With the UK startup scene bursting at the seams – the London tech startups alone having increased by 76% in 2017 – more and more professionals are deciding to swap the suits for the trainers.
And while setting up your own business to become your own boss can be incredibly energising and exciting – with you having put your heart and soul into making a move that many of us can only dream about – there are many challenges that come with it too. None more so than feeling like you’re embarking on a lonely journey.
Office parties, team meetings, spontaneous group discussions or water-cooler moments are no longer a thing – at least when you’re starting out. So how do you combat startup loneliness? Read on for some of our top tips.
Find your entrepreneurial tribe
There’s nothing better than surrounding yourself with likeminded individuals who share the same ambitions and challenges as you.
There are an array of communities and networks dedicated to entrepreneurs and founders, highlighting just how critical the topic of startup loneliness is becoming.
The UK Domain has put together a handy list of some of the top community groups:
- Startup Grind London – Startup Grind is the largest independent startup community, with networks in 450 cities around the world. One of their values is ‘believing in making friends, not contacts.’ What’s not to love?!
- TechHub London – located in London’s biggest cluster of tech companies – the silicon roundabout in Old Street – this network is specifically aimed at tech entrepreneurs and startups.
- ICE – is a group of 300+ London founders, investors and startup leaders who disrupt industries, share breakthroughs and forge friendships.
- The Supper Club – With a heavy focus on entrepreneurship (and eating), The Supper Club aims to inspire and enable entrepreneurial activity through its ‘Give and Get’ ethos and provision of curated connections for its network of London founders.
- Blooming Founders – London based Lu Li set up Blooming Founders, a community designed to help female founders, entrepreneurs and freelancers with a support group and a sole environment to expand their professional network.
Seek out a mentor
Chances are this person has overcome the same challenges you’re facing now, including loneliness. So seek out someone who you can learn from, who inspires you – someone who understands what you’re going through, someone who listens to you, and who’s there to give you advice when you need it.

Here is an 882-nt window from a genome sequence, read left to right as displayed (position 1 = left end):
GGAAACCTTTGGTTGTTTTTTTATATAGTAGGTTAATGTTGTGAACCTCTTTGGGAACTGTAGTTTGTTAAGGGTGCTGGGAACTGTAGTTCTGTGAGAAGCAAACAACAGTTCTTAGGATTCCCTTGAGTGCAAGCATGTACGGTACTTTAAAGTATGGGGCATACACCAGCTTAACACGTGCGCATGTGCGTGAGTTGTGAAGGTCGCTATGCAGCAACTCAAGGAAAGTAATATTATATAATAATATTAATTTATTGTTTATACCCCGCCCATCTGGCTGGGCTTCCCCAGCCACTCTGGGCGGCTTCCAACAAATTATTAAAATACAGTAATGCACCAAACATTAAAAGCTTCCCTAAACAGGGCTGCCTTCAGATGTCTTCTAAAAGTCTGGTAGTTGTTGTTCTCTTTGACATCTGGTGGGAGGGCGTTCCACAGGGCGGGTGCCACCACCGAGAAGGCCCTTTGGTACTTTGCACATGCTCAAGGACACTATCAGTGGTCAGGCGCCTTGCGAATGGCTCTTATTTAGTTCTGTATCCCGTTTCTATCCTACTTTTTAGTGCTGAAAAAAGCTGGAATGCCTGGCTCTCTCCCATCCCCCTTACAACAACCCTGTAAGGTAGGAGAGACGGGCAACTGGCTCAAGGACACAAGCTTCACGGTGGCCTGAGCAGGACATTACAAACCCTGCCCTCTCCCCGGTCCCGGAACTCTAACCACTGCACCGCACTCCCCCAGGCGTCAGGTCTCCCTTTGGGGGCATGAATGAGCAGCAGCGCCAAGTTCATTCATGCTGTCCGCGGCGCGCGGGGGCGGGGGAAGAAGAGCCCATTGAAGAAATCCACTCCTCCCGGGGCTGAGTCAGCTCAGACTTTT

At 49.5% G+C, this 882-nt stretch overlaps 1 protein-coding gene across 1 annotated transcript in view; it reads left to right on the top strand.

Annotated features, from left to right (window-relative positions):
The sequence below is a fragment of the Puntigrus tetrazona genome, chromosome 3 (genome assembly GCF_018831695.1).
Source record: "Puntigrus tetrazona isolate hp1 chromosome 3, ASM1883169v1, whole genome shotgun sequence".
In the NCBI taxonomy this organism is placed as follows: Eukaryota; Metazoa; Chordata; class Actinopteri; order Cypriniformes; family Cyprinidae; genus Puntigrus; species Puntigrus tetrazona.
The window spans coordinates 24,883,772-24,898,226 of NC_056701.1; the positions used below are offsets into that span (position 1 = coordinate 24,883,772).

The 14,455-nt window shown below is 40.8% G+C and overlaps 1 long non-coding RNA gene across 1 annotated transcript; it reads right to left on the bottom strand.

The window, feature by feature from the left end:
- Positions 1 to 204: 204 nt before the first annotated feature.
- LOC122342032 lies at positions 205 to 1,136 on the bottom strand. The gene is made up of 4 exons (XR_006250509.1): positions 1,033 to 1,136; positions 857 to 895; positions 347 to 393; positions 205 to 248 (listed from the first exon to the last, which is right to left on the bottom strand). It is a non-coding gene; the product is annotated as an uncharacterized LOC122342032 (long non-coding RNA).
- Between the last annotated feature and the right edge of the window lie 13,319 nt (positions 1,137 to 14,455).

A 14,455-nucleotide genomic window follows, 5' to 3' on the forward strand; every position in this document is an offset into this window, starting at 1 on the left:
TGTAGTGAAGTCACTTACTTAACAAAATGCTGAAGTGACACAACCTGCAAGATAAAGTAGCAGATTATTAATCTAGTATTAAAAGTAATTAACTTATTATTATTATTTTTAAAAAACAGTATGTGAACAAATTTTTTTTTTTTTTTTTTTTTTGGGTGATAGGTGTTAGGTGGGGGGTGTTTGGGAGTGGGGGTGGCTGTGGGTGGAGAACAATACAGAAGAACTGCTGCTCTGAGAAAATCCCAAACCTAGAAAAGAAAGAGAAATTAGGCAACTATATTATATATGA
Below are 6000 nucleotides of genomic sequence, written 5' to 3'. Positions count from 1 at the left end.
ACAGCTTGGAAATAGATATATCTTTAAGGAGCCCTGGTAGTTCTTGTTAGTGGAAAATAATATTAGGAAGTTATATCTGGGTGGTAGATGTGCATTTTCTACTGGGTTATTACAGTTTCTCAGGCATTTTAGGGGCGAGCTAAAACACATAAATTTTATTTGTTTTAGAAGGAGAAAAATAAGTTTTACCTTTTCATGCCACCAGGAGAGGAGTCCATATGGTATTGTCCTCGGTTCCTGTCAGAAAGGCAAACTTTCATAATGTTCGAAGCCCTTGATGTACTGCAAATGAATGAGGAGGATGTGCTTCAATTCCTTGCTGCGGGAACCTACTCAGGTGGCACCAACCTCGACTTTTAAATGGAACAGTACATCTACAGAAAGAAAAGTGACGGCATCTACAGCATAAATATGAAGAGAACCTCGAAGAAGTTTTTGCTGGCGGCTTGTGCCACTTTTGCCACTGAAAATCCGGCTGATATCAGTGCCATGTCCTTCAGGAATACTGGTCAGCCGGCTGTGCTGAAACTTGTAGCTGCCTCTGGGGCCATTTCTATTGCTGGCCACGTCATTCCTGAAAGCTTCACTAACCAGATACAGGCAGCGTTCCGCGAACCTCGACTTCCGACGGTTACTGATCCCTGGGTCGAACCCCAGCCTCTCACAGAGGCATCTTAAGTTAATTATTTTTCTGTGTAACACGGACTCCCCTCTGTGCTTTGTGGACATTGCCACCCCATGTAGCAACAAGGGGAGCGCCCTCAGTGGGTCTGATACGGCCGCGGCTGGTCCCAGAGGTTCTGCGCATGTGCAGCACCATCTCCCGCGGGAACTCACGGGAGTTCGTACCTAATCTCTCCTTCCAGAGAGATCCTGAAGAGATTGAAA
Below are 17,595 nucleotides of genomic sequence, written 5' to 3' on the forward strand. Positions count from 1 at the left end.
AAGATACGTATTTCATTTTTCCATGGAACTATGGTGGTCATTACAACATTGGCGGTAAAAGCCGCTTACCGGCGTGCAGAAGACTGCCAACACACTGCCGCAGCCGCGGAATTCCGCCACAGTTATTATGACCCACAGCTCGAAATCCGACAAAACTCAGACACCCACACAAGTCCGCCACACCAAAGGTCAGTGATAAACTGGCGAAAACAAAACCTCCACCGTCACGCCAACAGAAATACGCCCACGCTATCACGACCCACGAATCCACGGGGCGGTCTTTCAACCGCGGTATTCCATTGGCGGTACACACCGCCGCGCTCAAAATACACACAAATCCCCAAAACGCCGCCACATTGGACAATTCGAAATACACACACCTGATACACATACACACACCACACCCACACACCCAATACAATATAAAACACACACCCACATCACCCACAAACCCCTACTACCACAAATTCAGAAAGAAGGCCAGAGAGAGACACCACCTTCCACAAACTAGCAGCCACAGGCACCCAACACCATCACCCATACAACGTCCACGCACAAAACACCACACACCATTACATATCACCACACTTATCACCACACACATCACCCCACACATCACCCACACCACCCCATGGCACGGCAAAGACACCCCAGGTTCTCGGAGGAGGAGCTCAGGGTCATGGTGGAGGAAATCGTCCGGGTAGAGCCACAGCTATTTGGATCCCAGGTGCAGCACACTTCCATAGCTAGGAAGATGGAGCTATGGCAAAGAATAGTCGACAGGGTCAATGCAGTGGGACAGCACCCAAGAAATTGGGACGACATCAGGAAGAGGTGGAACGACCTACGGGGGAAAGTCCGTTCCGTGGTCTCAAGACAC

Take care of you
Bringing structure when you’ve suddenly gone from 9-to-5 to working 24/7, is imperative. It’s easy to start making your business your life and letting hobbies and pastimes fall by the wayside.
Scheduling your day into buckets – ‘work’, ‘social’ and ‘you’ can bring about a sense of routine and help ensure you’re not always slaving away at your laptop. And ‘you’ time is probably the most important bucket of ensuring your mental health stays healthy. You time could look like anything – it could be whatever brings you joy. From a run in the park, to yoga with friends, to picking up an instrument. As long as it’s not business related.
Become friendly with nature
Whenever you can (and weather permitting, of course), take yourself outside. Whether that’s having your lunch away from the screen or holding alfresco meetings with clients, the more you can interact with mother nature, the better it’ll be for you and your soul.
Nurture your non-startup relationships too
It’s easy to start saying no to every social invite, because that means less time on building your dream. But to remain focused and fresh, we all need to sometimes switch off and relax with loved ones. Who knows, this may just be time you discover the solution to that problem that’s been keeping you awake at night…
Get a dog…
…or your preferred choice of furry animal. Studies show that pets are generally great for combatting loneliness. And when you’re lacking routine, the structure that caring for a dog brings, means you incorporate back some of that routine into your day. So taking your dog out for a walk naturally becomes that break (outside) you need.
Going into business on your own doesn’t actually have to mean in literal terms. You can still create a healthy community around you, so that you don’t feel like you’re doing it all on your own.